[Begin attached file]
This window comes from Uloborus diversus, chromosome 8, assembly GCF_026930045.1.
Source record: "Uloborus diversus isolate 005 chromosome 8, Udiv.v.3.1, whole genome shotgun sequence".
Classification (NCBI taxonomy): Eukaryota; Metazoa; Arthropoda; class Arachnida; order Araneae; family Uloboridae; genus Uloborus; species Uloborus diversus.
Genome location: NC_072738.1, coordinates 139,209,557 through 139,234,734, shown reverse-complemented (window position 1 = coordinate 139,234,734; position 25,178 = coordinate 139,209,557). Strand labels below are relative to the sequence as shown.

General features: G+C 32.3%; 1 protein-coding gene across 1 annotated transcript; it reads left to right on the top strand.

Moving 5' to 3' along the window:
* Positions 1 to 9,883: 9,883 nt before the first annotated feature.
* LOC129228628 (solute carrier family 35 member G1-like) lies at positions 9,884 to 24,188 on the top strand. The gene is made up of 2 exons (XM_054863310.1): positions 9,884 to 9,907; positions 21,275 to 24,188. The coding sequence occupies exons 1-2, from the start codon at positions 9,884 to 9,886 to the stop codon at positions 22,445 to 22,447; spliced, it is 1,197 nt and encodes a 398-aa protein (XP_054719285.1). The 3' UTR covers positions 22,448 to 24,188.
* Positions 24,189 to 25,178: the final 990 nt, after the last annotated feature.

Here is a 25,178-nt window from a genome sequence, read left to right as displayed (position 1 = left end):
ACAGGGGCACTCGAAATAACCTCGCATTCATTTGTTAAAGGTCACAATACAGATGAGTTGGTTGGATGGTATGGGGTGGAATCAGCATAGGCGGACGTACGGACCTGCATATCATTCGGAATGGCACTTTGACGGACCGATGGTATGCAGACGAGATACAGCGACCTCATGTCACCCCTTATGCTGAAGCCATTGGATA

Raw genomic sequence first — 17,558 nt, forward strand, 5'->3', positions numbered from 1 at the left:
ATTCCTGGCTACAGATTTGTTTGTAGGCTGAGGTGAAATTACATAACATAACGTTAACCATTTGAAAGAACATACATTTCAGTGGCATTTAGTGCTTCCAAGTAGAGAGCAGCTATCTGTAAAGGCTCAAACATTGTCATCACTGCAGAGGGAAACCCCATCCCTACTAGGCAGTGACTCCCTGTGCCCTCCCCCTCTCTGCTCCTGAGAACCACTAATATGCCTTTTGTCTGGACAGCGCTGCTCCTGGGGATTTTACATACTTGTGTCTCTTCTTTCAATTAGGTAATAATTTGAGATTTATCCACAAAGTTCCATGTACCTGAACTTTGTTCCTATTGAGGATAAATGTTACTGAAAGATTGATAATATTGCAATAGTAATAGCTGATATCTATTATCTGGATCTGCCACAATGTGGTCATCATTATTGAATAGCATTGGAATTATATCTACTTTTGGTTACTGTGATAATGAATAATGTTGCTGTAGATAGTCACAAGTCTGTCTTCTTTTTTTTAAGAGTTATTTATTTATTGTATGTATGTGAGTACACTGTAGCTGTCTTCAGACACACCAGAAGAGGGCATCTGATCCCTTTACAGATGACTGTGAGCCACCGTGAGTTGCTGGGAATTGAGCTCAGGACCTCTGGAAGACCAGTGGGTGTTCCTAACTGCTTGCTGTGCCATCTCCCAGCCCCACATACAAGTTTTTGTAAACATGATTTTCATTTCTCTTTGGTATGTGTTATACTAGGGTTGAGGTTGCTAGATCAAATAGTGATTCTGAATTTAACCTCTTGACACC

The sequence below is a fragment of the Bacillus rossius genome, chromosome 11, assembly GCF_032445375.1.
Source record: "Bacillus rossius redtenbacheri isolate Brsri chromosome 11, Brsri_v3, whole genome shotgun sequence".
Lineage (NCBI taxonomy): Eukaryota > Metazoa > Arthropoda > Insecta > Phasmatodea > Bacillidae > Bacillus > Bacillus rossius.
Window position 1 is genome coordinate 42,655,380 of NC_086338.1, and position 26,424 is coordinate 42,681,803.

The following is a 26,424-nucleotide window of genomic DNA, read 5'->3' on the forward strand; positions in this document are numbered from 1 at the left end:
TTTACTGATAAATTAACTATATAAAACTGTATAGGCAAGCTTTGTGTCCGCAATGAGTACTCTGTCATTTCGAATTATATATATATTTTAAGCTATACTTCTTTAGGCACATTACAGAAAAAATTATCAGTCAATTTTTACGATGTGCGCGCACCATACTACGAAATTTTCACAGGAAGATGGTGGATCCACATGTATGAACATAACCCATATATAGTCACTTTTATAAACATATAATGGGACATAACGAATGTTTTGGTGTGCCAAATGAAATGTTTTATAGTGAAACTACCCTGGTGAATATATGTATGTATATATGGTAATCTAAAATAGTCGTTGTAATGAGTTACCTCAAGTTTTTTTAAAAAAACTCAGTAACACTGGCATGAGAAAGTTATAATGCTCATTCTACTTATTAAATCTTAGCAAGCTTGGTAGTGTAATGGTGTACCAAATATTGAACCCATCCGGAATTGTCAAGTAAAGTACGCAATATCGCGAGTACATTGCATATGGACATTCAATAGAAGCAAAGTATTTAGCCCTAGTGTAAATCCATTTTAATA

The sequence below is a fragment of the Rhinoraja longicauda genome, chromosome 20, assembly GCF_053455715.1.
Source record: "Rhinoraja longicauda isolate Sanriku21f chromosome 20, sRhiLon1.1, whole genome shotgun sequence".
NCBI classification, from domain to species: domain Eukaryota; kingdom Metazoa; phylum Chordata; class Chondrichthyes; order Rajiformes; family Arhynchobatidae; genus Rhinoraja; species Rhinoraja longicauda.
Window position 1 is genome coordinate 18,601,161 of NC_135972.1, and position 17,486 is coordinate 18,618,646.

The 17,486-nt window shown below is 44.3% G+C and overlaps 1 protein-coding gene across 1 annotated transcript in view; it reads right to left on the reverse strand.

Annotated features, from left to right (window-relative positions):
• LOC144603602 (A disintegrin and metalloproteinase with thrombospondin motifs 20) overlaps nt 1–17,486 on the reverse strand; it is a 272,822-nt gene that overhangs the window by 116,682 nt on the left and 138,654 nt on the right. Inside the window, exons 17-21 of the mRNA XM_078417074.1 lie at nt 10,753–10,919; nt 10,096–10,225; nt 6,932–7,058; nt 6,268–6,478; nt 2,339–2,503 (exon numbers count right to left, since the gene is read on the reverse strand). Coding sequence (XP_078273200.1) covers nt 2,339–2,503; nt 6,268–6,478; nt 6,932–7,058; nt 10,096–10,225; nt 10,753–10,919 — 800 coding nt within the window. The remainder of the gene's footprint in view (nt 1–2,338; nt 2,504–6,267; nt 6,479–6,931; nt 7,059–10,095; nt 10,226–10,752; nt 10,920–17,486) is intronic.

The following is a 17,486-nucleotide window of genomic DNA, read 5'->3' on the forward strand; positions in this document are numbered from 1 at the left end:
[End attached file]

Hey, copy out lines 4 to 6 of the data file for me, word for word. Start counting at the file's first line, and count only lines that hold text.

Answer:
Genome location: NC_072738.1, coordinates 139,209,557 through 139,234,734, shown reverse-complemented (window position 1 = coordinate 139,234,734; position 25,178 = coordinate 139,209,557). Strand labels below are relative to the sequence as shown.

General features: G+C 32.3%; 1 protein-coding gene across 1 annotated transcript; it reads left to right on the top strand.

Moving 5' to 3' along the window: